You’re thinking about buying a mountain bike. It’s an exciting time, but it can also be confusing and frustrating. This is especially true if your goal is to ride a trail bike.
Every year, the mountain bike market is constantly coming up with new features, categories, buzzwords, and buzzwords. It can lead to confusing advice. We reached out to Evo to help us sort through the myriad of specs, numbers, and specialty bike lingo.
How to Choose a Trail Bike
It doesn’t have to be difficult to pick up your bike. The Evo team has created a list of fundamental questions that you can answer in order to help you choose a bike that will make you laugh every time you ride it.
What does ‘Trail Bike” actually mean?
Before we can start having fun, it is important to define terms. Trail bikes have been a difficult category for the bike industry, as it has been long since they were categorized.
This is partly due to the fact that every trail is different. The rolling hills of Arkansas require a different type of bike than those of the Pacific Northwest. There’s no reason to make your shorts look different from everyone else’s.
A trail bike is the best bike for your specific area. You can ride it on any trail you like.
It is not an XC whip or an enduro sled. It’s a happy middle that can handle some of everything. You can choose from 29-inch or 27.5-inch wheels and have anywhere between 120 to 140 mm rear travel.
The first thing you need to know is what my trails are like. Make a mental list of the best rides and the trails you love the most. Do they consist of mostly singletrack, smooth and rolling? Are they technical and steep with long climbs that are followed by gnarly downs?
Your mini trail bike should offer more adventure for you the more technical and challenging your ride.
Which size wheel should you get?
There are currently two main sizes of mountain bike wheels: 27.5-inch and 29-inch. Although they perform very similarly, their differences are subtle and significant.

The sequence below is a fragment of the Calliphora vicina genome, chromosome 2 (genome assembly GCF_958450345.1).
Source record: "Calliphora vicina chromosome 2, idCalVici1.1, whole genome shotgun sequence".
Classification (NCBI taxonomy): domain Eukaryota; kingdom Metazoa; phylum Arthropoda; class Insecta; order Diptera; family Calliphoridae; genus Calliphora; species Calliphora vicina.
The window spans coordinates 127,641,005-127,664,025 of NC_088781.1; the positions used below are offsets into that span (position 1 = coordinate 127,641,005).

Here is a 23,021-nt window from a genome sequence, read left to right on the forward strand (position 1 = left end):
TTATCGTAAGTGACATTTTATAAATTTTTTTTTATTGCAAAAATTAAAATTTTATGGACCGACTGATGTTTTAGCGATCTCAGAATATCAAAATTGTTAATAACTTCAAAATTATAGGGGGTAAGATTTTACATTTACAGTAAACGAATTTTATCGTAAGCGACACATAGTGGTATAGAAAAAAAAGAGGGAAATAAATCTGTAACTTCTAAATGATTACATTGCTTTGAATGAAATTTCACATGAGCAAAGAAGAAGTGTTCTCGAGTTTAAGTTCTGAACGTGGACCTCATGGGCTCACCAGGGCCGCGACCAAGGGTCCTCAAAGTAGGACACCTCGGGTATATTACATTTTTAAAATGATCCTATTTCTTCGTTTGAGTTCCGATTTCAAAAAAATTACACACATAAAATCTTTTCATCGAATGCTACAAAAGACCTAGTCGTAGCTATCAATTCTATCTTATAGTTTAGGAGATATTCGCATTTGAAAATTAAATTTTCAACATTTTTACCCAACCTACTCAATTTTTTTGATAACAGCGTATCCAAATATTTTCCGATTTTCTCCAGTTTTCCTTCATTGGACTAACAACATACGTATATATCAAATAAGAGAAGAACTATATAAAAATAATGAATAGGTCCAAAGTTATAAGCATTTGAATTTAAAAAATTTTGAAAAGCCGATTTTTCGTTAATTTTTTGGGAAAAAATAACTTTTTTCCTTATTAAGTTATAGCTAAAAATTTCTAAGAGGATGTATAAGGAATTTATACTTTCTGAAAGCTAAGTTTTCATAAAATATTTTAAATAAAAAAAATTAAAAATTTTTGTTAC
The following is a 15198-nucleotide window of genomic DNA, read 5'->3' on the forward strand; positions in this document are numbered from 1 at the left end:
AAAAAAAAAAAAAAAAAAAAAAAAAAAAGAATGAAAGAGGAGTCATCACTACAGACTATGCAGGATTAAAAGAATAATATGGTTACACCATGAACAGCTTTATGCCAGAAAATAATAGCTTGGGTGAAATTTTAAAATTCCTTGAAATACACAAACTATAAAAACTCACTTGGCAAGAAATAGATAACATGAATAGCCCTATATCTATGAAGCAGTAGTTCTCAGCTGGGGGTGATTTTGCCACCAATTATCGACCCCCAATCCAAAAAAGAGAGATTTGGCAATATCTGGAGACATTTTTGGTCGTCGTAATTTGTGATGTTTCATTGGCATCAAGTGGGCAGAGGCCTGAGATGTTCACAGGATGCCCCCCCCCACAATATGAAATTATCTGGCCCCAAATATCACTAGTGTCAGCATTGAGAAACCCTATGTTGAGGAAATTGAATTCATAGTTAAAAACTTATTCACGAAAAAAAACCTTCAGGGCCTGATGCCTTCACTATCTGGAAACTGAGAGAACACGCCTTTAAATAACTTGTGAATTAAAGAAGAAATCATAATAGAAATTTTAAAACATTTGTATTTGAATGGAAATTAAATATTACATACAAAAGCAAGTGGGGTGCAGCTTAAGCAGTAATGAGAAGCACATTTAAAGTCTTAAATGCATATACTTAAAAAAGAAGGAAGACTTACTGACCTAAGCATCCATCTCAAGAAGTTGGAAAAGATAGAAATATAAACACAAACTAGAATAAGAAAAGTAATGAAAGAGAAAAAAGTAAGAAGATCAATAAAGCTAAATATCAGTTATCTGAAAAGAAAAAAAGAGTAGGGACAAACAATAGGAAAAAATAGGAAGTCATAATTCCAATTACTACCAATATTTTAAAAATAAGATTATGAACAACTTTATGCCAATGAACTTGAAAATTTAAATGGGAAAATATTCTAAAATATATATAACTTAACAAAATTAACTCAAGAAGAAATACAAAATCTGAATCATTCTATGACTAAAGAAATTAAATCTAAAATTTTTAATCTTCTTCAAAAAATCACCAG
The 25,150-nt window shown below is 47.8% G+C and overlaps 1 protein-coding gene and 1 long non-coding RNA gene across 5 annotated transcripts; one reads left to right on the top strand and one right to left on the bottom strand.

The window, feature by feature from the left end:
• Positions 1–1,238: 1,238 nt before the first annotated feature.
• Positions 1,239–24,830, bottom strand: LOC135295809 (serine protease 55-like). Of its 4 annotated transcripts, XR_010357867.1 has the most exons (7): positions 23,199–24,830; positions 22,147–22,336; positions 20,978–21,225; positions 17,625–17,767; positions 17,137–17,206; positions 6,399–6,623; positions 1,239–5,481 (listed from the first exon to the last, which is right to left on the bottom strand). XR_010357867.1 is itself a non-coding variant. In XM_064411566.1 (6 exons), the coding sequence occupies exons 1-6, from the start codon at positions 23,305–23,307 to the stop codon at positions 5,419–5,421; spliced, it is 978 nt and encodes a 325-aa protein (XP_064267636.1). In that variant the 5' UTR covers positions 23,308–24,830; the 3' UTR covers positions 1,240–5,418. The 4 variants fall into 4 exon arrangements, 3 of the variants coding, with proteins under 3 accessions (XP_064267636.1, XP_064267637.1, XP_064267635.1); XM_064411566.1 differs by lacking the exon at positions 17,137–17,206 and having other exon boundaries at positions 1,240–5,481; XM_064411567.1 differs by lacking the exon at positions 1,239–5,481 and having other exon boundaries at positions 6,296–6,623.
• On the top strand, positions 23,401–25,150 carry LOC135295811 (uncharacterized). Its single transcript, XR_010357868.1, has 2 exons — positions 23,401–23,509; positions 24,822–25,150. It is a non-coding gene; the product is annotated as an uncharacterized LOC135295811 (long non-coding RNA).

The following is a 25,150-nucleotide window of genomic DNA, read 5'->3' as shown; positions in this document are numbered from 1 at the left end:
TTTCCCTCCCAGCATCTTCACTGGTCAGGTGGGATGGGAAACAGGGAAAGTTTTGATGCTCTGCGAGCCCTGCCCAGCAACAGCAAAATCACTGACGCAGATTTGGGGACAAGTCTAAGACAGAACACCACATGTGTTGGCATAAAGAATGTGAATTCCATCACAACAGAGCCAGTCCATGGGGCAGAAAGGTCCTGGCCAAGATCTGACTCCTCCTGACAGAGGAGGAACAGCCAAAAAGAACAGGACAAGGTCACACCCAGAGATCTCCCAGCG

These smaller wheels, which measure 27.5 inches, are easier to turn and can make a bike feel more fun. They are also ideal for shorter riders. 29-inch wheels, on the other hand, are easier to turn and provide more traction.
Don’t worry if you aren’t sure which size you prefer. The most important feature of a bike is not its wheel size. Find a bike that meets all of our requirements, regardless of the wheel size.
How much travel should my bike have?
The bike industry has a funny thing about it. We measure wheel size in inches, but wheel travel is measured in millimeters. The more travel a bike has on technical trails, the more comfortable it will feel.
Bikes with less travel can be more efficient climbers, and they feel quicker when pedaling.
Travel doesn’t tell all the story. To create long-travel bikes with remarkable pedaling and short-travel bikes with a luxurious feel, suspension designers can modify the bike’s geometry.
It’s important to not get too attached to a certain amount of travel when deciding how much you want to do. Instead, try to find the right range for you.
Trail bikes with a travel range between 120-130mm are best for riders who prefer to climb more than the descent. If you are passionate about down riding and want to ride technical trails, the 130-140mm frame is a good choice.
Remember that your rear travel is fixed but your fork’s travel can’t. Forks with 20 to 30mm more travel than the frame are often spec’d by some brands. They can withstand the terrain and still be efficient.
Think of your bike’s total travel as the sum of its front- and rear travel numbers.
The components are crucial in deciding on the right trail bike. They often go unnoticed. It’s a bit like your helmet. It doesn’t matter how it looks but performance is what matters most.
Components are easy to modify. You will generally get a better deal if you buy a complete bike than if you upgrade.
It is cheaper to buy a bike equipped with SRAM GX components than to replace all of the NX parts with GX individually.
There are two major components that trail bikes must pay attention to the drivetrain and the brakes. While suspension components are also important, that discussion delves quickly into nuance. Many mountain bikes, including entry-level models, come with a 1×12 gear drivetrain. This is awesome. Don’t settle with less, or in this instance, settle for more gears.
Front derailleurs have no place on modern trail bikes. Entry-level bikes usually come with SRAM’s SX Eagle and Shimano’s Deore. These drivetrains are excellent value for the money and can be upgraded as they wear.
There are two things you should be aware of when it comes to brakes: the number and type of resin compound. You don’t need to worry about brakes if you live in an area with smooth, flowing trails. If you ride long, steep descents, four-piston brakes are better than two-piston ones.
Some beginner brakes only use resin pads. If this is the case, you will need to purchase new rotors in order to use the more powerful metallic pads. This upgrade is not expensive, but it’s something worth considering.
You can also read : WORLD’S TOP 7 MOUNTAIN BIKE TRAILS